WREG looks into why MPD isn’t using funded gunshot detection technology

MEMPHIS, Tenn. -- We’re all aware of the gun violence running rampant in our city. Last year, Memphis police reported getting more than 11,000 calls for shots fired.

Officers say they want to respond to every shooting there is, but some think the police aren’t doing all they can to bring the numbers down.

“This council has been proactive in trying to find every means necessary as it pertains to helping reduce crime in our city," said Berlin Boyd with Memphis City Council.

In 2016, council members allocated over half a million dollars to go toward gunshot detection technology, specifically one brand called ShotSpotter.

There are testimonials of it helping all over the country, like in New York, Chicago and New Jersey.

“It helps us catching guys and it helps us with officer safety, now these officers are not traveling blindly into an area where a gunshot is," said Lt. Richard Verticelli with the Camden County Police Department.

It works by putting sensors in crime-ridden neighborhoods that can detect gunshots.

The technology narrows in on where the shooter is and how many there are, then alerts police within a minute of the trigger being pulled.

The goal is to catch the suspect while they’re still on the scene or at least gather data of gunshot patterns in the city.

“With the gun violence that we experience here in the city of Memphis and some communities, I’d think it is pertinent," said Boyd. "It should be one of our top priorities.”

Councilman Boyd said council members set aside money to put ShotSpotter in Memphis for a year covering eight square miles.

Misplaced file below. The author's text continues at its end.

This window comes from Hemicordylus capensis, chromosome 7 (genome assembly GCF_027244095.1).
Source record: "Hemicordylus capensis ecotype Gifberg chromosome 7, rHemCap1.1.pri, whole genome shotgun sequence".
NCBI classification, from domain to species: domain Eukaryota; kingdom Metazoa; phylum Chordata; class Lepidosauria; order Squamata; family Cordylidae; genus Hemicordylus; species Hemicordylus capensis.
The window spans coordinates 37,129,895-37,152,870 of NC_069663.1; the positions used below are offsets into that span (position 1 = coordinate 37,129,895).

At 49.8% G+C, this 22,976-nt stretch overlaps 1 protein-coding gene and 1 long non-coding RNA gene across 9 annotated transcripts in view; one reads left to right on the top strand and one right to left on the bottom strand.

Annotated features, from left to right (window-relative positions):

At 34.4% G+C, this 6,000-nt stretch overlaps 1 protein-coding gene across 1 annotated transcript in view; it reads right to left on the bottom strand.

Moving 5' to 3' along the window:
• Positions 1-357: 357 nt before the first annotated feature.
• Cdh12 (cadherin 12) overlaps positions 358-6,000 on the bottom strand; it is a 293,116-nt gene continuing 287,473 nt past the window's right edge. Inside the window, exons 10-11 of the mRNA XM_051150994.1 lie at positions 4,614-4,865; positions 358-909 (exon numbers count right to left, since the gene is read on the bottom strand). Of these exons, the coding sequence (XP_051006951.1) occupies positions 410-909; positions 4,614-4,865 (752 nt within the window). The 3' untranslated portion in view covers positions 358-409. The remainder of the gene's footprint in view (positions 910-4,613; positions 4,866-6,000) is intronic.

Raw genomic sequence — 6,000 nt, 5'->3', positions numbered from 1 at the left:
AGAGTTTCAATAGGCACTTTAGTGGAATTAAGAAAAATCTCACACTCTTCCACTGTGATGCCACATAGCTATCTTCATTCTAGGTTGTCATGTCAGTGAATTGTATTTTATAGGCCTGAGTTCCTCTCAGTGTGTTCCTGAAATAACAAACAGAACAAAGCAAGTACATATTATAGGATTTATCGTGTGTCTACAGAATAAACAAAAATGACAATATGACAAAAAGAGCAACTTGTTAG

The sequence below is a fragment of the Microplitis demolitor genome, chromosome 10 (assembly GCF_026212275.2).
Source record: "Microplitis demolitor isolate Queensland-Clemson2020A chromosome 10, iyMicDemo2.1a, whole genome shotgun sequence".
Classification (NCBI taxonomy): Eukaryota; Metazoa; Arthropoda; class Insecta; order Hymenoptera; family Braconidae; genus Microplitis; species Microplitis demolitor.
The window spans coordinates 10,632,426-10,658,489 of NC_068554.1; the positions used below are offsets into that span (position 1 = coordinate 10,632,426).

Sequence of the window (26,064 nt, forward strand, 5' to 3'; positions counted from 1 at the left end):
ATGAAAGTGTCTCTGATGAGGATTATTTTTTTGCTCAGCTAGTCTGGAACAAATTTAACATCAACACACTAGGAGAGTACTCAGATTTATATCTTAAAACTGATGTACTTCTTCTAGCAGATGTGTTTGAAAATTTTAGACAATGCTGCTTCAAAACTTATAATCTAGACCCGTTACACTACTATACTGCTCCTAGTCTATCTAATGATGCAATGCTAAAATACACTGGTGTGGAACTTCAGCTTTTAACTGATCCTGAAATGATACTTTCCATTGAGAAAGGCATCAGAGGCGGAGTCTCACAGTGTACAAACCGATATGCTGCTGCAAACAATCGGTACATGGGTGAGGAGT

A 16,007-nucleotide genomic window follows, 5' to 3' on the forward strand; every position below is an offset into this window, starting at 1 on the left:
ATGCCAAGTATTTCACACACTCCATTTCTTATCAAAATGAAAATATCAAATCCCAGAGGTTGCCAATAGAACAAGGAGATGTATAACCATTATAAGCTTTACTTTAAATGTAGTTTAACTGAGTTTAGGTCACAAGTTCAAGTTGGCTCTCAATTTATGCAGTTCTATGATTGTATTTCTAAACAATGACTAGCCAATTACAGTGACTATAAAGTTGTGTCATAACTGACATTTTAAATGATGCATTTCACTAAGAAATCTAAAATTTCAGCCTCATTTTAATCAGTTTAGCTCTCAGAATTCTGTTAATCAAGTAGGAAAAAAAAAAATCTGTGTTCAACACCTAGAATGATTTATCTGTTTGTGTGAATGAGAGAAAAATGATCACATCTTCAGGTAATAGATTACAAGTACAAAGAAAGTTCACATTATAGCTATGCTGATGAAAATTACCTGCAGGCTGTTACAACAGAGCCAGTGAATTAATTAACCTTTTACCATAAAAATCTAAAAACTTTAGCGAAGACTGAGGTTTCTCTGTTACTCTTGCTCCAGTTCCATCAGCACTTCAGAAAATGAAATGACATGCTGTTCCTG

That was about two years ago and nothing’s happened since.

“I’m still mesmerized," said Boyd. "I’m in awe as to why we haven’t moved forward with ShotSpotter.”

ShotSpotter’s CEO Ralph Clark said their research shows the majority of gunshots heard aren’t reported for various reasons. He said ShotSpotter’s shown to help neighbors trust police.

“I think there’s a lot of power that goes into a community seeing police respond to all gunfire in an at-risk community in the same way they would possibly respond or would most likely respond to gunfire in at affluent community," said Clark.

Memphis police do have their own form of gunshot detection technology. They’re coupled with some of the cameras around the city. The sensors detect loud noises and the cameras look for a shooting.

“We use two different brands," said Deputy Chief Don Crowe with MPD Information Technology. "At this point, we really don’t want to divulge those brands; we’re still evaluating them.”

SkyCops were first installed in Memphis in 2007 and the gunshot recognition devices were first put here in 2010.

Deputy Chief Crowe said MPD received a federal grant last October to install more cameras and gunshot radars.

“After dark, the cameras don’t have as far visibility as they do during the daytime, so we’re still trying to work through that," said Deputy Chief Crowe.

He said they haven’t seen a significant benefit from the gunshot radars so far. And they still deal with false reports when it’s a different loud noise, like a car backfiring -- Something ShotSpotter says they’ve advanced past.

Memphis police say they want to finish testing out the current technology before moving on to trying others.

“But if you do have something like ShotSpotter that has testimonials from huge cities all over the country, why wouldn’t you want to try it if the money’s there?" asked WREG's Bridget Chapman.

"Well, we want to be successful with what we have before we move on to something different. We want to evaluate and see what’s the best fit," said Deputy Chief Crowe.

He said police also don’t want technology to replace witnesses calling in.

Councilman Boyd says he’s still going to fight for ShotSpotter and if not, the money allocated for it will go toward something else.

“You’re not going to stop crime, but it’s a way to reduce crime and I think if you reduce crime in certain communities and neighborhoods then you can make those communities more attractive to developers and or business owners to come in and say, ‘I want to open up a business here,'" said Boyd.

We put in a public records request to get the contracts that involve the current gunshot detection technology in the city to find out more about them and the company that operates them.